Results from a large-scale HIV prevention trial among African women known as VOICE (Vaginal and Oral Interventions to Control the Epidemic) provide an urgent reminder that products must meet the needs of the people using them.
While disappointing, the results lend new urgency and direction to the search for additional safe and effective HIV prevention options for women, AVAC said today.
Researchers announced today that none of three pre-exposure prophylaxis (PrEP) and microbicide interventions tested in VOICE – daily oral tenofovir, daily oral TDF/FTC (Truvada), and daily 1% vaginal tenofovir gel – provided additional protection against HIV in the study, likely because few of the women in the trial used the products as directed.
This low adherence explains the lack of benefit and is consistent with data from other antiretroviral (ARV)-based prevention trials that found a correlation between higher levels of adherence and protection from HIV. The new results were presented in Atlanta at the 20th Conference on Retroviruses and Opportunistic Infections (CROI).
“The VOICE results reinforce what we already know from previous trials – these interventions work when they are used, and they don’t work when they are not used,” said Mitchell Warren, AVAC Executive Director. “PrEP is still a valuable option for many women, and men, who recognize their risk and can take PrEP consistently. Now we have a dual responsibility to understand who might benefit from daily PrEP and ensure that they can access it, and to accelerate the development of additional options that can meet the urgent needs of others.”
A range of trials has shown varying levels of effectiveness of tenofovir-based prevention for heterosexual men and women, and for men and transgender women who have sex with men.
The VOICE data do not invalidate the prior trial results, including the finding that daily oral tenofovir-based PrEP provided high levels of protection for women in stable relationships where one partner was HIV-positive, and that 1% vaginal tenofovir gel was modestly effective on a different dosing schedule.
“Previous trials of tenofovir-based gel and pills have shown that biologically this approach can work, but only if the product is used. HIV prevention is never just biomedical – behavior is key. What we’ve learned from VOICE and other trials is that adherence to the prescribed dose – the behavioral component – is the variable that determines effectiveness,” Warren added.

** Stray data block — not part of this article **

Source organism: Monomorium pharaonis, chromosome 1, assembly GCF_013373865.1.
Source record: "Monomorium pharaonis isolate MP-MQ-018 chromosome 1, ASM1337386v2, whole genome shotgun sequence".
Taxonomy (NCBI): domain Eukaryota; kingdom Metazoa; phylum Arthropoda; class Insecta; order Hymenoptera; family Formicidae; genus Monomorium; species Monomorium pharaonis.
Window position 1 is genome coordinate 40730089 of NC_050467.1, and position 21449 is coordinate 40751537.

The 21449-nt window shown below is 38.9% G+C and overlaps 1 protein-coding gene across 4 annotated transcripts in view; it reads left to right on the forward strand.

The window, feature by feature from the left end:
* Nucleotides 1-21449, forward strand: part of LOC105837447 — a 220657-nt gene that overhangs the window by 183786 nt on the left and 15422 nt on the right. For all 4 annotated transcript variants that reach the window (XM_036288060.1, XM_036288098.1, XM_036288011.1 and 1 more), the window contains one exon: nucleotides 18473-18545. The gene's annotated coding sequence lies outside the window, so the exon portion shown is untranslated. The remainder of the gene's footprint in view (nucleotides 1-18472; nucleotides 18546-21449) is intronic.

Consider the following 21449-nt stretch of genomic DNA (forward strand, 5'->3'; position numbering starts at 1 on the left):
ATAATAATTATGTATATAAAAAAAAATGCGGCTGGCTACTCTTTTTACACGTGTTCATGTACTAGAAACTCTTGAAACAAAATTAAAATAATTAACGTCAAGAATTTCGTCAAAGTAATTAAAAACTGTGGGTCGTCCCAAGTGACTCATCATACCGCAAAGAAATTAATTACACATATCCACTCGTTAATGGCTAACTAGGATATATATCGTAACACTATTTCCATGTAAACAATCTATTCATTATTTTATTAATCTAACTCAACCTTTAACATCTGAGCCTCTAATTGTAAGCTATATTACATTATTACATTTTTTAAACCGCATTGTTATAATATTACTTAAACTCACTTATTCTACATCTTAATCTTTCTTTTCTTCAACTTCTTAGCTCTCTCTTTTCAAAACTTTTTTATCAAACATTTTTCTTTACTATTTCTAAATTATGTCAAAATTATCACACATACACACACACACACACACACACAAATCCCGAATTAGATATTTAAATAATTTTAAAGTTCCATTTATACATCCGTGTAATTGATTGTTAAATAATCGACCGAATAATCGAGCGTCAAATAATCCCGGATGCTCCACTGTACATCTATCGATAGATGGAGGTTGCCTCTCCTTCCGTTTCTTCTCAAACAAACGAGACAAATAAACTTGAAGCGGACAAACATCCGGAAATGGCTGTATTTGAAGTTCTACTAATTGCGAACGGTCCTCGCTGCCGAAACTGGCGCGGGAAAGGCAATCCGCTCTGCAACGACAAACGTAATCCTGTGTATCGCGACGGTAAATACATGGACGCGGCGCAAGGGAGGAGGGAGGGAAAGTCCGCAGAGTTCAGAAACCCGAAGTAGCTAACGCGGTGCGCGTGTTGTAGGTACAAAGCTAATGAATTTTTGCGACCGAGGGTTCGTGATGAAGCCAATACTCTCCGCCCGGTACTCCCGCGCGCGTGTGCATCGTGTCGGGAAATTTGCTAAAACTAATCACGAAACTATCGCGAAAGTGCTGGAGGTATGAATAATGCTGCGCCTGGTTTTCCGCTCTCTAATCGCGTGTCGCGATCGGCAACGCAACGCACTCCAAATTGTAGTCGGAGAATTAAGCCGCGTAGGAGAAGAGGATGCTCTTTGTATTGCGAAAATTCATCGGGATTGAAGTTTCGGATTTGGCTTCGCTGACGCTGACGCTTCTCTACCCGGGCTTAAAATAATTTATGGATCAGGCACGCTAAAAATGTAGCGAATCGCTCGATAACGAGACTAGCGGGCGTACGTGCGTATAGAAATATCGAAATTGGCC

“Biomedical tools do not work in a vacuum but rather in the complex realities of women’s and girls’ lives. The women of VOICE and other prevention trials have much to tell us. Now we need to listen to what they are saying and design prevention options based on a better understanding of their reproductive and sexual health needs and desires, their perceptions of personal risk for HIV infection, and their interest in and ability to use the products offered in those trials,” Warren said.
VOICE showed a very high incidence of HIV in the trial – 5.7 percent among all the women in the trial and 8.8 percent among unmarried women under the age of 25 in South Africa.
“The high rates of new HIV infections among women, especially young women, are the most shocking and disturbing data from this trial. They are a sobering reminder of how desperately women need new prevention options that they can and will use to protect themselves from HIV,” said Elizabeth Bukusi, Deputy Director (Research and Training) of the Kenya Medical Research Institute (KEMRI) and an AVAC Board Member. “The VOICE results teach us again that an urgent need for new prevention options does not mean women will automatically demand or use those products.”
Following the 2012 US Food and Drug Administration (FDA) approval of Truvada as PrEP for adults at risk of HIV, AVAC called for a comprehensive package of PrEP demonstration projects for all populations – including young women – that could benefit from the proven option of daily oral TDF/FTC.
Demonstration projects and other studies in which participants know that they are taking an intervention that has been proven to work will provide important information about how adherence can be supported in real-world situations.
AVAC is also working with advocacy partners in the US and internationally to push national health agencies to systematically determine how PrEP can be delivered to the women and men who will benefit from it.
This includes a statement released today from a coalition of HIV and women’s health advocates calling on US agencies to coordinate a PrEP agenda to quickly and accurately answer questions about how PrEP can be made available to women in the US.
At the same time, AVAC calls for accelerated research and development of additional HIV prevention options that are less dependent on adherence and may be easier and more desirable for women to use.
These include different delivery mechanisms, such as long-acting rings and injections, and less-than-daily dosing schedules, such as that being tested in the FACTS 001 trial, which is looking at 1% tenofovir vaginal gel used around the time of sex.
Renewed commitment and resources are also urgently needed for research to develop HIV vaccines, which would overcome many of the issues around adherence, and combined contraceptive and HIV prevention methods, which would address many women’s needs more comprehensively.
“The data presented today are only the beginning of what we will learn from VOICE. We need to make sure that we get all of the information we can from the VOICE participants to help us understand why women were dedicated to the trial and yet were not willing or able to use the products consistently. These women are at such high risk for HIV, we owe it to them to work with them to find the options that they can and will use to protect themselves,” Warren said.